Causality-Based Model Checking for Real-Time Systems

Julian Siber

For many of today’s digital systems, correctness not only depends on the exact result that is computed, but also on whether the computation finishes in time. These real-time systems often fill safety-critical roles and interact with their physical environment, circumstances that call for rigorous verification of their correctness before deployment. A common technique for verifying whether a given system satisfies a property is model checking. With timed automata as a formal model, there exist multiple highly-optimized tools that facilitate specification and verification of real-time systems. However, even state-of-the-art model checkers struggle with the complexity introduced by concurrency. This is due to the large number of states present in a network of timed automata. For discrete systems, a promising technique for efficient model checking in concurrent settings is causality-based verification. Unlike conventional model checking methods, the causality-based approach does not rely on a comprehensive state space traversal. Instead, it analyzes the cause-effect relationships of events leading to a hypothetical error, aiming to prove the error’s non-existence by contradiction. The analysis is driven by domain-specific proof rules that facilitate inference of the causal dependencies between events. These rules potentially allow for considerable shortcuts, in this way mitigating the state space explosion inherent to the model checking problem. In this thesis, we extend causality-based verification to networks of timed automata. We apply the causality-based concurrency model of concurrent traces to a real-time setting and provide the necessary operations for model checking. Further, we define a number of appropriate proof rules that capture the cause-effect relationships in timed automata and provide an algorithm for constructing proofs of safety properties. We conclude by demonstrating that our algorithm proves the safety of Fischer’s protocol for mutual exclusion in polynomial space and time.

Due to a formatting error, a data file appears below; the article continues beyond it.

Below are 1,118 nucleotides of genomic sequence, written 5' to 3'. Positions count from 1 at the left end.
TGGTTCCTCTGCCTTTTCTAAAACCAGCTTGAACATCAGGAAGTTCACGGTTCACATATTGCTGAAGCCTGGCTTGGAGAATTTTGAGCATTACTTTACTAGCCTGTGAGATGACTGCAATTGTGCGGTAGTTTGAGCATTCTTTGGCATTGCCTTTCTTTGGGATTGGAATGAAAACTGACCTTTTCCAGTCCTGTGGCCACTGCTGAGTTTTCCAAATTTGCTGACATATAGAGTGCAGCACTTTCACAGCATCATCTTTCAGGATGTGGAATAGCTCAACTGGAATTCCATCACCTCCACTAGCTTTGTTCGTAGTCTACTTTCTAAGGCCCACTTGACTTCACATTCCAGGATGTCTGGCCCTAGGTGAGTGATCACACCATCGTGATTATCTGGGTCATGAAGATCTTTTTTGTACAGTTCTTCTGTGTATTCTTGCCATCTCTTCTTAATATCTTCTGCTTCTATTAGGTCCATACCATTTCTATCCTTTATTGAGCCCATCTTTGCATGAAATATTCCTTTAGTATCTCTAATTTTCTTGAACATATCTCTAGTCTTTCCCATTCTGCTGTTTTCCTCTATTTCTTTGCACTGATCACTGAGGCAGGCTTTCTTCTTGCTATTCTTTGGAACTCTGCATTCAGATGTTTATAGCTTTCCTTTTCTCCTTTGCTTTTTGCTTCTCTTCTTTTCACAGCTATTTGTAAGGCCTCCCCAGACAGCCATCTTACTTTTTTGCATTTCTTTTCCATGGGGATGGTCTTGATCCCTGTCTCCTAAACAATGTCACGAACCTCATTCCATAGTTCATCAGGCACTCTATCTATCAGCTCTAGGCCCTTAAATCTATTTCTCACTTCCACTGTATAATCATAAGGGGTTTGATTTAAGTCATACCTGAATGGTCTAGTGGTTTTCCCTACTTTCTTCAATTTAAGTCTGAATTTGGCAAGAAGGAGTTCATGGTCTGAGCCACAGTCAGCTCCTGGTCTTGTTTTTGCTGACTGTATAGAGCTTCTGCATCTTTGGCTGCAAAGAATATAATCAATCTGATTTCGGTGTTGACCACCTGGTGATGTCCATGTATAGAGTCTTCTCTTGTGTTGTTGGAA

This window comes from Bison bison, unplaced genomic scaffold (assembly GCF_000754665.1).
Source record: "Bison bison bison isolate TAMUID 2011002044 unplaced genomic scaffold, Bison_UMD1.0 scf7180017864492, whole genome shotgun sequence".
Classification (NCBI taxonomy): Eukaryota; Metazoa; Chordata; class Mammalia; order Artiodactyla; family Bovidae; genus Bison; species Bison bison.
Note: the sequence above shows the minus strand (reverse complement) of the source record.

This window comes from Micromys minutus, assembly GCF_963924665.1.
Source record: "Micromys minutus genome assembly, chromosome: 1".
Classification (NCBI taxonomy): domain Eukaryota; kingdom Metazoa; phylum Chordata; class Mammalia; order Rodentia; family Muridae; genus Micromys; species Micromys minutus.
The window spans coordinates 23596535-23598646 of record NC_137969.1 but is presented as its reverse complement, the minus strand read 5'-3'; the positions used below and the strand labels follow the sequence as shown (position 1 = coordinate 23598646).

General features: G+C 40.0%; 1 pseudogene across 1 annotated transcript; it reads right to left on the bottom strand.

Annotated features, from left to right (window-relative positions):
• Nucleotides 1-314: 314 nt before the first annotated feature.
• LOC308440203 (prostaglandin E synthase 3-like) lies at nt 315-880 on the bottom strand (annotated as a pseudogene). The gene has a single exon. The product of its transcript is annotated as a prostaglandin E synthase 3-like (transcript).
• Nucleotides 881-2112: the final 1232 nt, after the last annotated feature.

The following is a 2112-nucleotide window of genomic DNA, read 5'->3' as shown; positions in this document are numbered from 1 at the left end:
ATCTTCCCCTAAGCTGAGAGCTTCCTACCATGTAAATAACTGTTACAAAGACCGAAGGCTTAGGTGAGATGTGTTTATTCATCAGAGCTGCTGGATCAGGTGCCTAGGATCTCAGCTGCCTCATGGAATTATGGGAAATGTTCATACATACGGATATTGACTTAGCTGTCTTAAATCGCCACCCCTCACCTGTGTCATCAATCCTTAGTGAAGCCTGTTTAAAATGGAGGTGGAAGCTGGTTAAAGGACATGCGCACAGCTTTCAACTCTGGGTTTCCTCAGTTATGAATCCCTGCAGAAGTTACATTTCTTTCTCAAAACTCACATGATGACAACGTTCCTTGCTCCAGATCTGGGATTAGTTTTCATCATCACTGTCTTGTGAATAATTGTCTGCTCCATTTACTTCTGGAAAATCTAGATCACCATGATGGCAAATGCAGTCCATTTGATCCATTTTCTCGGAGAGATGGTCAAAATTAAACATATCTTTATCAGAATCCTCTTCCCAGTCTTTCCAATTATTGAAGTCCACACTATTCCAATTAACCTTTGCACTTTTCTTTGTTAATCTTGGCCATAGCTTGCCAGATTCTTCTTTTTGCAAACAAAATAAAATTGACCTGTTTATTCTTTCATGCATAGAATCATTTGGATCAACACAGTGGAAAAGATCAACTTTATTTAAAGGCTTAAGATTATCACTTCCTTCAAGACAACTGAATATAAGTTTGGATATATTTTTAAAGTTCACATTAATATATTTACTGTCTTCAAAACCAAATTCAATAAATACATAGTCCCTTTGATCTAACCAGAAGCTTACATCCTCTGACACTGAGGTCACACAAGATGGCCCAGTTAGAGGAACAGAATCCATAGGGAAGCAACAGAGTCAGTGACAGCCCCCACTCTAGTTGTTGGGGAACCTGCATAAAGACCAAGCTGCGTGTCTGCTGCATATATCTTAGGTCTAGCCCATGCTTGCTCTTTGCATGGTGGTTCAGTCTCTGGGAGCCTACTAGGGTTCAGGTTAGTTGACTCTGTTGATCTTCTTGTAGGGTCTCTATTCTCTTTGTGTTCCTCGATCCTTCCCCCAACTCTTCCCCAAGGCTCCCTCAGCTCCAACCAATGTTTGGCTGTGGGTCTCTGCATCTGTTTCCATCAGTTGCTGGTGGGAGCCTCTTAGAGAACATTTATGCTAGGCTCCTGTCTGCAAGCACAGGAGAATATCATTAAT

Bachelor Thesis.